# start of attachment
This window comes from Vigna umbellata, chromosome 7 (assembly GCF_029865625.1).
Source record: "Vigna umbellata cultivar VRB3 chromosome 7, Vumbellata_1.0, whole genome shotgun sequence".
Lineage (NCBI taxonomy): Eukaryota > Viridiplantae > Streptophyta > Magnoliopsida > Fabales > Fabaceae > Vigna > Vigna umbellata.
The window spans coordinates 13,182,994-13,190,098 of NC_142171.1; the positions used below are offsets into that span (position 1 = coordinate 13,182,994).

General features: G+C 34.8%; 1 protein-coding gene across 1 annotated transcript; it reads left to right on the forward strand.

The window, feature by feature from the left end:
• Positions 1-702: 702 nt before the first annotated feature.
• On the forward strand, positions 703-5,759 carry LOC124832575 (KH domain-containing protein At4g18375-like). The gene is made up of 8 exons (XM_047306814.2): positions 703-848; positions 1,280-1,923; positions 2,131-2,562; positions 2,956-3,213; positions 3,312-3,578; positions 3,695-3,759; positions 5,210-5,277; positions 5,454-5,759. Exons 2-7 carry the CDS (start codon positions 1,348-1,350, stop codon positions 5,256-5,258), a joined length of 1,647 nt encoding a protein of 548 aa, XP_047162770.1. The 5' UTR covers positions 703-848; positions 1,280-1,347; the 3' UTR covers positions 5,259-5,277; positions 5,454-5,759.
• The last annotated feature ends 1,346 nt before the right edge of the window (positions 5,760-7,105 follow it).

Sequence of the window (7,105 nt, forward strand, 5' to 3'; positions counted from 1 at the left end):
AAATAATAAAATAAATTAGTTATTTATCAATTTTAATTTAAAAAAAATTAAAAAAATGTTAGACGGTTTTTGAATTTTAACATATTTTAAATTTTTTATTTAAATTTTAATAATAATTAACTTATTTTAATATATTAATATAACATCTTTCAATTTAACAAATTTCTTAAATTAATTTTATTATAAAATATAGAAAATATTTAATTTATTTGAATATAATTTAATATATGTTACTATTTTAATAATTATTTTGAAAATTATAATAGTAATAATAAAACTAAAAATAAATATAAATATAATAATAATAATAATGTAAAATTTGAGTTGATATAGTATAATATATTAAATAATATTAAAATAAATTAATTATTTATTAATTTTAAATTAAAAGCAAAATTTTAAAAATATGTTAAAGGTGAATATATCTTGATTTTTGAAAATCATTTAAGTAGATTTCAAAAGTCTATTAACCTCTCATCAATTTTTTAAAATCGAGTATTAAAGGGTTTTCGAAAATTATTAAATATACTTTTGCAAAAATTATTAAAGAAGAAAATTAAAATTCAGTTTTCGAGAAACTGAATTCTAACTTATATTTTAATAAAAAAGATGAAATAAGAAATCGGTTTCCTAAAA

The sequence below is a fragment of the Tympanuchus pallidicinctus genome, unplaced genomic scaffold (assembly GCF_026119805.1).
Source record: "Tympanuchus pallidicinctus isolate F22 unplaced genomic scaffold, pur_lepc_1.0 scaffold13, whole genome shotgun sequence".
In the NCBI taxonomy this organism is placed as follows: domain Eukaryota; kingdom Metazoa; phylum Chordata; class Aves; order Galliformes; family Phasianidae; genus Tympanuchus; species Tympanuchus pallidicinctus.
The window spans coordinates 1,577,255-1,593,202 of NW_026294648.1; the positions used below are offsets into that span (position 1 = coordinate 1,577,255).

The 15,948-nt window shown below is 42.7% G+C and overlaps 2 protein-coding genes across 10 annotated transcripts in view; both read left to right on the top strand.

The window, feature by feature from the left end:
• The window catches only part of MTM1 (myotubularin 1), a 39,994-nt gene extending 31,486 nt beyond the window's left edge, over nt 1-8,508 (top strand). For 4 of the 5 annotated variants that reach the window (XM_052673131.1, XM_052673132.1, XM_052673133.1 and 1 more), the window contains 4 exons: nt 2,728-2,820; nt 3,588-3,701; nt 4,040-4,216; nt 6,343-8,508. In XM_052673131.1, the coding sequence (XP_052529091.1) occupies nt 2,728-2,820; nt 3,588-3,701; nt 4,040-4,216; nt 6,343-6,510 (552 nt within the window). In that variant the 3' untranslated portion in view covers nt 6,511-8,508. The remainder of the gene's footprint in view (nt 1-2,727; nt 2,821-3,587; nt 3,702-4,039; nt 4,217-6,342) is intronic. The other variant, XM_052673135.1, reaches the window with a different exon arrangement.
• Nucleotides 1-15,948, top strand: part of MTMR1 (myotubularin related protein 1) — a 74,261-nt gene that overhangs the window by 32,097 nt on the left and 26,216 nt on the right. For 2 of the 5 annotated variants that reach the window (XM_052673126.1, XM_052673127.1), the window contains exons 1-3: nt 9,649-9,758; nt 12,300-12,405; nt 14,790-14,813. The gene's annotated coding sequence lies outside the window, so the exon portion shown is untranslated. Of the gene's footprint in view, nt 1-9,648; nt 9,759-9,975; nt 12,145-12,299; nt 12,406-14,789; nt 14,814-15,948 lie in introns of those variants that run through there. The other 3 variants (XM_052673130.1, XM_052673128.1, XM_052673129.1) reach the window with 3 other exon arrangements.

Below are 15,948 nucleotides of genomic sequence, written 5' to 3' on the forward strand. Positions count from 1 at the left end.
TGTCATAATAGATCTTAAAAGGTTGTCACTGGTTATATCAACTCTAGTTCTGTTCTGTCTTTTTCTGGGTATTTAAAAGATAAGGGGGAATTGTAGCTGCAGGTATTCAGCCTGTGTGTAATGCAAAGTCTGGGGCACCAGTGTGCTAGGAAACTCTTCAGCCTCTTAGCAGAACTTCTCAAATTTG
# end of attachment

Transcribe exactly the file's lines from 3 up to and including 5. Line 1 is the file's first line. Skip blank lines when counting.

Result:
Lineage (NCBI taxonomy): Eukaryota > Viridiplantae > Streptophyta > Magnoliopsida > Fabales > Fabaceae > Vigna > Vigna umbellata.
The window spans coordinates 13,182,994-13,190,098 of NC_142171.1; the positions used below are offsets into that span (position 1 = coordinate 13,182,994).

General features: G+C 34.8%; 1 protein-coding gene across 1 annotated transcript; it reads left to right on the forward strand.